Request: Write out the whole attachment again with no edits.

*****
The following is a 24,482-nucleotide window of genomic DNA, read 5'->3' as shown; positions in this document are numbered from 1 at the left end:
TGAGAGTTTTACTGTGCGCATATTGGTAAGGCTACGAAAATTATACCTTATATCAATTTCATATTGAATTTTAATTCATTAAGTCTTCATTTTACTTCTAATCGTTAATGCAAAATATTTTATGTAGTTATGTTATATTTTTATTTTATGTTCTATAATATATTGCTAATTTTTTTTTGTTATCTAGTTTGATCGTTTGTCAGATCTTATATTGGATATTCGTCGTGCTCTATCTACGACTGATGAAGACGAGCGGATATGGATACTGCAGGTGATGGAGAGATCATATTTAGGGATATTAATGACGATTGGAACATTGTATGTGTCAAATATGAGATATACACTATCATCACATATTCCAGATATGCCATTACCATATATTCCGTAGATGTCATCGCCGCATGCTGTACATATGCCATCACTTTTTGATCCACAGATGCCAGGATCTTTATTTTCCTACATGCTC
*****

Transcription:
The following is a 24,482-nucleotide window of genomic DNA, read 5'->3' as shown; positions in this document are numbered from 1 at the left end:
TGAGAGTTTTACTGTGCGCATATTGGTAAGGCTACGAAAATTATACCTTATATCAATTTCATATTGAATTTTAATTCATTAAGTCTTCATTTTACTTCTAATCGTTAATGCAAAATATTTTATGTAGTTATGTTATATTTTTATTTTATGTTCTATAATATATTGCTAATTTTTTTTTGTTATCTAGTTTGATCGTTTGTCAGATCTTATATTGGATATTCGTCGTGCTCTATCTACGACTGATGAAGACGAGCGGATATGGATACTGCAGGTGATGGAGAGATCATATTTAGGGATATTAATGACGATTGGAACATTGTATGTGTCAAATATGAGATATACACTATCATCACATATTCCAGATATGCCATTACCATATATTCCGTAGATGTCATCGCCGCATGCTGTACATATGCCATCACTTTTTGATCCACAGATGCCAGGATCTTTATTTTCCTACATGCTC